Wayne had turned the film down, as had Steve McQueen, Robert Mitchum and various others. Frank Sinatra was set to star until, according to showbiz lore, tendonitis in his wrist prevented him from handling the Magnum's heavy recoil. "Probably just b******t," says Eastwood. But Ol' Blue Eyes' loss was Young Blue Eyes' gain. Eastwood brought director/collaborator Don Siegel to the project. And, courtesy of a much misquoted line - "You've got to ask yourself one question: do I feel lucky? Well do ya, punk?" - the picture turned Eastwood from cowboy star into everyman icon.
That same year, Eastwood directed his first film, Play Misty for Me. With Dirty Harry having established him as Warner Brothers' surest banker, he negotiated a quid pro quo: the studio would indulge his personal projects, such as Bronco Billy or Honkytonk Man, the kind of fare that would shape him as the director we know today, as long as he kept on cranking out the blockbusters, even if that meant working with an orangutan.
Sergio Leone, who directed Eastwood in his breakthrough role in the Man With No Name trilogy of spaghetti westerns, said he liked the actor because he had only two expressions: "one with the hat, one without it". These days it would be stretching it to suggest that Eastwood's range is quite that broad, his face seemingly fixed in a beatific beam, the sort of blissful countenance that once had him pegged in a scurrilous - and erroneous - piece of showbiz gossip as Stan Laurel's love child. The skin on his cheeks certainly seems tauter than one might expect of a man of his vintage. The contentment of his autumn years or the proverbial "bit of work"? Frankly, you can only wonder.
Nevertheless, he's imposingly tall (6ft 2in), sporty-lean, and could probably knock both 10 years off the 78 he has clocked up and seven bells out of anyone who messes with him, the result of relentless exercising, a strict diet and, probably, fatherhood late in life. In an arrangement at which even Ken Livingstone might raise eyebrows, Eastwood has had seven children with five different women, including an 11-year-old daughter with his current wife, Dina. It surely accounts for the emotional content of some of his recent films, not least Changeling, which had been in competition for the Palme d'Or and, like the lauded Mystic River, concerns child abduction.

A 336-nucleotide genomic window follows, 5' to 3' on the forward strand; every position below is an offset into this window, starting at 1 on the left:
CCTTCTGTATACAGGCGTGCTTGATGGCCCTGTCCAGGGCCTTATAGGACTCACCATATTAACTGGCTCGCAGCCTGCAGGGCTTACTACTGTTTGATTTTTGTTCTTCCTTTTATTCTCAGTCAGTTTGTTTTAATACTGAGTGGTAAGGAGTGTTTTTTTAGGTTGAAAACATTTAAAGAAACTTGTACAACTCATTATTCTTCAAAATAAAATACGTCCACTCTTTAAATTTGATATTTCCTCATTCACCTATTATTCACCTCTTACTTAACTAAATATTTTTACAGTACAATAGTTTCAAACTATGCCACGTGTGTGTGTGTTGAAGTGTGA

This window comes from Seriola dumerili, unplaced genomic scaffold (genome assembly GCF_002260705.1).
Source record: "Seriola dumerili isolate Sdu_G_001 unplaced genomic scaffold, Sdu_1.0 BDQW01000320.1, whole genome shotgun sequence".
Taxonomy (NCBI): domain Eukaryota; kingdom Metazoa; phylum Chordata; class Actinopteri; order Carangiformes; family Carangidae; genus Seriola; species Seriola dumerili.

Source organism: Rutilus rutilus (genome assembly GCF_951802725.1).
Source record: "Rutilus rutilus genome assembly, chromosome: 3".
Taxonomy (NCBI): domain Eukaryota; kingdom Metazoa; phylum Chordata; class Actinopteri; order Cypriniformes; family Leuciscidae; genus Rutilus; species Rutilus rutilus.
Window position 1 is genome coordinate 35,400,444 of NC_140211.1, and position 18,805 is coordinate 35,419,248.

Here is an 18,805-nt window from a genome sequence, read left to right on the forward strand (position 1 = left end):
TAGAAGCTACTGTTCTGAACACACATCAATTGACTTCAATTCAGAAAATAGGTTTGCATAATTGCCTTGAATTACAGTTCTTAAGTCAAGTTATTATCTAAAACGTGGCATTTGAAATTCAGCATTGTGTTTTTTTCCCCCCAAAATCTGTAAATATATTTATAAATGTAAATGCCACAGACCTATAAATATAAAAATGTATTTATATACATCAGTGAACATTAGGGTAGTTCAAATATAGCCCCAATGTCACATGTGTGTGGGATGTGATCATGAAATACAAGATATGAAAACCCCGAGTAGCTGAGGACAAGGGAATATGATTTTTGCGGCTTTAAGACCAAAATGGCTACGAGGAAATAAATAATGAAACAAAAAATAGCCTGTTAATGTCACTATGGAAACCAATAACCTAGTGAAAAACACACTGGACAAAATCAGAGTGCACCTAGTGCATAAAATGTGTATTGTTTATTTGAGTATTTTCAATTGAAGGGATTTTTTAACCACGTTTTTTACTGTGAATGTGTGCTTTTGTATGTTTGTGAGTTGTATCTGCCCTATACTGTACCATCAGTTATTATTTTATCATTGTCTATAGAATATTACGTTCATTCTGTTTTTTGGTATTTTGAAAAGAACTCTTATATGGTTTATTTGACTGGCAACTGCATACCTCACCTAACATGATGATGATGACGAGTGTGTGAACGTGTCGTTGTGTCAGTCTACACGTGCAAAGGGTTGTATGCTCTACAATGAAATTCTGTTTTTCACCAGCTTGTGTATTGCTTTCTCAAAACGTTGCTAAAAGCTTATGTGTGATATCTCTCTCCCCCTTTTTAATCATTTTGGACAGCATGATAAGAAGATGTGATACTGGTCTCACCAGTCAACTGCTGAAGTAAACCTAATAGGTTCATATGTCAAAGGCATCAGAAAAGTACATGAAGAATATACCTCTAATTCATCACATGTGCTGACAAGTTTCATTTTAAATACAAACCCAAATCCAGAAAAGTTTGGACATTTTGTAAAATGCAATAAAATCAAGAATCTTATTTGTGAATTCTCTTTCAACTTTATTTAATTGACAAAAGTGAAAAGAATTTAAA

There are actually echoes of Dirty Harry in Changeling, Eastwood says, and he's not making any concessions to liberals: "I get a kick out of it because the judge convicts the killer to two years in solitary confinement, and then to be hanged. In 1928 they said: 'You can spend two years thinking about it and then we're going to kill you.' Nowadays they're sitting there worrying about how putting a needle in is a cruel and unusual punishment, the same needle you would have if you had a blood test.
The politics are evidently always simmering with Eastwood. By the time Ronald Reagan was in the White House quoting Eastwood's "Go ahead, make my day" from Sudden Impact in a speech about tax cuts ("I must have heard it about 10,000 times," says Eastwood), he was shaping up to become the non-partisan mayor of the California town of Carmel, where he was sympathetic to environmental concerns and less sympathetic to big business.
Eastwood still likes to let his views be known, often forcefully. In 2005, he vowed he'd kill Michael Moore if the documentarian ever showed up at his house, the way he had doorstepped Charlton Heston in Bowling for Columbine. This March he was sacked from Governor Arnold Schwarzenegger's California state parks commission for objecting to the building of a toll road through a national forest. But though he has been associated in the public mind with Republican viewpoints, he's something of an individualist. "I don't pay attention to either side," he claims. "I mean, I've always been a libertarian. Leave everybody alone. Let everybody else do what they want. Just stay out of everybody else's hair. So I believe in that value of smaller government. Give politicians power and all of a sudden they'll misuse it on ya.
Has he declared for anybody in this electoral cycle? "You know, I haven't really," he says. "My wife used to be an anchorwoman in Arizona, so she knew John McCain and she liked him and I kinda liked him. In fact, we sort of supported him when he was running the first time against Bush eight years ago. But we haven't been active as yet. It's kind of a zoo out there right now. So I think I'll kinda let things percolate.
These days Eastwood doesn't really look back on his old films, though he mentions a viewing of The Outlaw Josey Wales, a film some regard as his masterpiece. He meant to watch for five minutes, but ended up sitting all the way through. "The films that I've done in recent years are the ones I remember the most," he says. "I guess I'm living in the present more than the past.
One thing he has made clear is that he will definitely not be making Dirty Harry 6, despite rumours to the contrary. "Some idiot came up with some theory," he says. The crime flick Gran Torino, which he is due to film at some point, is emphatically not part of the Dirty Harry cycle. "Not at my age," he stresses. "There are certain age limits on police officers. They'd have retired me out at 65.
But there's one film project on the cards that might interest Spike Lee. Eastwood's next project, The Human Factor, is about Nelson Mandela and how he used the country's victory in the 1995 Rugby World Cup as a means of fostering national unity. Will he be sticking with the historical record on that one? He laughs. "Yeah, I'm not going to make Nelson Mandela a white guy.
· The Dirty Harry Ultimate Collector's Edition box set is released on Monday